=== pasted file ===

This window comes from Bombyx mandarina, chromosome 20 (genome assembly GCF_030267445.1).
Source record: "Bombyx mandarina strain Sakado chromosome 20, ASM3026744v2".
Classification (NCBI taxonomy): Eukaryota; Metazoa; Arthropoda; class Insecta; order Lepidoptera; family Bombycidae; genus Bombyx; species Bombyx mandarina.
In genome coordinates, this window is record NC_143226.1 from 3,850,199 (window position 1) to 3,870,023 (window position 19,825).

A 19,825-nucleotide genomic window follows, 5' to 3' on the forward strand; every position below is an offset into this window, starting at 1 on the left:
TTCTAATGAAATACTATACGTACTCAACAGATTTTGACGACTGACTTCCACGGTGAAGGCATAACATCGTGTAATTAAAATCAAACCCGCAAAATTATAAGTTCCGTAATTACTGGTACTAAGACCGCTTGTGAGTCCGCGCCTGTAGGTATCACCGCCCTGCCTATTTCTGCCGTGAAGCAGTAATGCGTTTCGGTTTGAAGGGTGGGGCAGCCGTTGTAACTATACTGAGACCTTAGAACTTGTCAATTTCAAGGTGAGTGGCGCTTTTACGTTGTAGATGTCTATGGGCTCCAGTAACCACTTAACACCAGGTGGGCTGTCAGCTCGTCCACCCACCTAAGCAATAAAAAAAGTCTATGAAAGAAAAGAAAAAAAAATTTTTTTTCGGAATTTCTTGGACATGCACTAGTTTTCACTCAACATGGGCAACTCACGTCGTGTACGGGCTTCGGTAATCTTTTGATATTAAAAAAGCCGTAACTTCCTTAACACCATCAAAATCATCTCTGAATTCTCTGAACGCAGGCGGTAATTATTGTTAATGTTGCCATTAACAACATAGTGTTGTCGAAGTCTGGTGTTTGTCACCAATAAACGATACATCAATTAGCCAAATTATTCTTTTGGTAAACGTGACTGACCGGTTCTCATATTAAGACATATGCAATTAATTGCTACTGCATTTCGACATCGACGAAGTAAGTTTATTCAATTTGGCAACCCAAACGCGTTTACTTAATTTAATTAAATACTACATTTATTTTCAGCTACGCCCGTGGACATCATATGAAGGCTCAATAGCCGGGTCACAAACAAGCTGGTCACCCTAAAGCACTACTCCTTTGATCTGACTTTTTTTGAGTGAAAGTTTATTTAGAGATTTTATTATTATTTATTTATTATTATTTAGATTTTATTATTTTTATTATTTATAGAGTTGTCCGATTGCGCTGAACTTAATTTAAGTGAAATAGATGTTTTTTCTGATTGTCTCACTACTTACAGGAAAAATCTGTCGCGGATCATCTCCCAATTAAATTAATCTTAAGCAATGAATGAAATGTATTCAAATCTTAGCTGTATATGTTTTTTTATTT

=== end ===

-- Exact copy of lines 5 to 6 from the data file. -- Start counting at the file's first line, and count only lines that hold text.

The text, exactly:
A 19,825-nucleotide genomic window follows, 5' to 3' on the forward strand; every position below is an offset into this window, starting at 1 on the left:
TTCTAATGAAATACTATACGTACTCAACAGATTTTGACGACTGACTTCCACGGTGAAGGCATAACATCGTGTAATTAAAATCAAACCCGCAAAATTATAAGTTCCGTAATTACTGGTACTAAGACCGCTTGTGAGTCCGCGCCTGTAGGTATCACCGCCCTGCCTATTTCTGCCGTGAAGCAGTAATGCGTTTCGGTTTGAAGGGTGGGGCAGCCGTTGTAACTATACTGAGACCTTAGAACTTGTCAATTTCAAGGTGAGTGGCGCTTTTACGTTGTAGATGTCTATGGGCTCCAGTAACCACTTAACACCAGGTGGGCTGTCAGCTCGTCCACCCACCTAAGCAATAAAAAAAGTCTATGAAAGAAAAGAAAAAAAAATTTTTTTTCGGAATTTCTTGGACATGCACTAGTTTTCACTCAACATGGGCAACTCACGTCGTGTACGGGCTTCGGTAATCTTTTGATATTAAAAAAGCCGTAACTTCCTTAACACCATCAAAATCATCTCTGAATTCTCTGAACGCAGGCGGTAATTATTGTTAATGTTGCCATTAACAACATAGTGTTGTCGAAGTCTGGTGTTTGTCACCAATAAACGATACATCAATTAGCCAAATTATTCTTTTGGTAAACGTGACTGACCGGTTCTCATATTAAGACATATGCAATTAATTGCTACTGCATTTCGACATCGACGAAGTAAGTTTATTCAATTTGGCAACCCAAACGCGTTTACTTAATTTAATTAAATACTACATTTATTTTCAGCTACGCCCGTGGACATCATATGAAGGCTCAATAGCCGGGTCACAAACAAGCTGGTCACCCTAAAGCACTACTCCTTTGATCTGACTTTTTTTGAGTGAAAGTTTATTTAGAGATTTTATTATTATTTATTTATTATTATTTAGATTTTATTATTTTTATTATTTATAGAGTTGTCCGATTGCGCTGAACTTAATTTAAGTGAAATAGATGTTTTTTCTGATTGTCTCACTACTTACAGGAAAAATCTGTCGCGGATCATCTCCCAATTAAATTAATCTTAAGCAATGAATGAAATGTATTCAAATCTTAGCTGTATATGTTTTTTTATTT